Fudge in an exercise in seeing how small you can get sugar crystals. You do this by interfering with crystallization by mixing multiple sugar types, letting the fudge get as close to solidifying without touching it and inducing crystal formation, and finally by beating the hell out of the fudge after it’s cooled.
The fudge I wanted to make is a maple walnut fudge because
1) it tastes like Vermont
2) sugar is a cheaper input per pound than chocolate
I generally prepare double batches as baked goods scale and I like to feed people. Normally, this saves time, normally. The recipe called for the syrup to be brought to 240 degrees and at 230 degrees the mixture boiled over. I transferred the mix to another pan after cleaning up a lot of burned sugar I began heating it again. At 230 degrees the mixture boiled over and I thought “why did that happen? I heated it slowly” not remembering that heating rate in no way changes boiling point.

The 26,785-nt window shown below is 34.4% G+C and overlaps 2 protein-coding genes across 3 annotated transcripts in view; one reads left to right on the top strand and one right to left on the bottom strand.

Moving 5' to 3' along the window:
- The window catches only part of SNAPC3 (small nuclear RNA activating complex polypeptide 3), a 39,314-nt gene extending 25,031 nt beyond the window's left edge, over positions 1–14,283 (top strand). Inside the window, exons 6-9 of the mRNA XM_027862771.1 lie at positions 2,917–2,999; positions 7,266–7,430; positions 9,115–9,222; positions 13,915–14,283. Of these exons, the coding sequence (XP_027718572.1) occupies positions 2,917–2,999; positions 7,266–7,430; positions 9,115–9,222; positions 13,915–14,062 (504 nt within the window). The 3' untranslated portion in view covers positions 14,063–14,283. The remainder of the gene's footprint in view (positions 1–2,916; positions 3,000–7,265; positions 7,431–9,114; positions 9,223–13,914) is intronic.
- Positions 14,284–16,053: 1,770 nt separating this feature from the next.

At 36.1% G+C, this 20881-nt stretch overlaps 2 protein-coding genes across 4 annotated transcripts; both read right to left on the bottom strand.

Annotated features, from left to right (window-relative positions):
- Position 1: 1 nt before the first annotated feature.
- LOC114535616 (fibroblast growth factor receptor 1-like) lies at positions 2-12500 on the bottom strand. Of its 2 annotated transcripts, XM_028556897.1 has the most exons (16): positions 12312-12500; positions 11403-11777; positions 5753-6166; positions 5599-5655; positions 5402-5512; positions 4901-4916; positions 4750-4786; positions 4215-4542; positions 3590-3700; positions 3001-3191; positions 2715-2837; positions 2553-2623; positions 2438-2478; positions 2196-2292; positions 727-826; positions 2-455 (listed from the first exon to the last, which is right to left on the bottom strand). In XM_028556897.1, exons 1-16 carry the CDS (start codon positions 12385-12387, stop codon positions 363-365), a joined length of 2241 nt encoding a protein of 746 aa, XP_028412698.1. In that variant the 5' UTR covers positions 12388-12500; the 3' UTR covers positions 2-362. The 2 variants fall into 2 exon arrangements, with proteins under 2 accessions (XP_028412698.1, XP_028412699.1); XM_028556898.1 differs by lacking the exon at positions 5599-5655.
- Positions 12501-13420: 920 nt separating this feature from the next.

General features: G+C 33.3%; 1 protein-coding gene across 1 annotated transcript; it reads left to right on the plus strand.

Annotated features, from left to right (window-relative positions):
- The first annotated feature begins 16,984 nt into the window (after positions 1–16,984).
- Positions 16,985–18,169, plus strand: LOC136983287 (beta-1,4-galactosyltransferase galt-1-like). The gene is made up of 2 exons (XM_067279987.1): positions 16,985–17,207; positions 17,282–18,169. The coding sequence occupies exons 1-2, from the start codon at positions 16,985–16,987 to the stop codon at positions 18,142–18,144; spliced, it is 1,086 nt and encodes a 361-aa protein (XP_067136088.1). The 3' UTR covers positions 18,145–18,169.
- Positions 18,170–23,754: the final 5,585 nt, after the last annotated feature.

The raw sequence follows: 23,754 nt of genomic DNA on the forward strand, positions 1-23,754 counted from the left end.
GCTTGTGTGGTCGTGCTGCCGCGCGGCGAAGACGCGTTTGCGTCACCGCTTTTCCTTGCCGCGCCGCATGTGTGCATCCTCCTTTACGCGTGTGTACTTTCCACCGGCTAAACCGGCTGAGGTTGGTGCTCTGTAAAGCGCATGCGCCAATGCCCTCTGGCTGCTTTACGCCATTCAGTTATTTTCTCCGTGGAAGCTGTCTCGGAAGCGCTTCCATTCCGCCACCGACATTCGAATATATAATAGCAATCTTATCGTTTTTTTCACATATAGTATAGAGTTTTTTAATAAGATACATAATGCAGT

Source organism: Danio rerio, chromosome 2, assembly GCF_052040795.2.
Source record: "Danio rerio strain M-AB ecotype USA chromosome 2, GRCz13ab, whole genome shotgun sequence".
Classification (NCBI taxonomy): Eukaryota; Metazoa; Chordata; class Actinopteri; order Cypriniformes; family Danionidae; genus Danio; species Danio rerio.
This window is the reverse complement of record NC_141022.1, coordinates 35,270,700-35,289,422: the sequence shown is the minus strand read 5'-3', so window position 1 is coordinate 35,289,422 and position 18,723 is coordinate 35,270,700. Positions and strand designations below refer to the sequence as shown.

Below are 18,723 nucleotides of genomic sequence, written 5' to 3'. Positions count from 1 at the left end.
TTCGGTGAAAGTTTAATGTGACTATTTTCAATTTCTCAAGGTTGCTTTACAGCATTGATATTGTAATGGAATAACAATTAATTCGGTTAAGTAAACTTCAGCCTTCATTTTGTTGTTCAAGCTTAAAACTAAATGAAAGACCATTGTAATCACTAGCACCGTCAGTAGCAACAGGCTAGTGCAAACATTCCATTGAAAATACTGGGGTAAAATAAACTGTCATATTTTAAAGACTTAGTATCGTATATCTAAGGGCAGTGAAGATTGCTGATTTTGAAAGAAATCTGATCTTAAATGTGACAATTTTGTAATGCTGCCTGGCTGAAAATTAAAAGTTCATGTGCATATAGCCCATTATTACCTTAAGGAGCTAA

Good job, Terry.
I poured the mixture into a very high stock pot and boiled it directly to 240 degrees. Good thing I went to school for chemistry.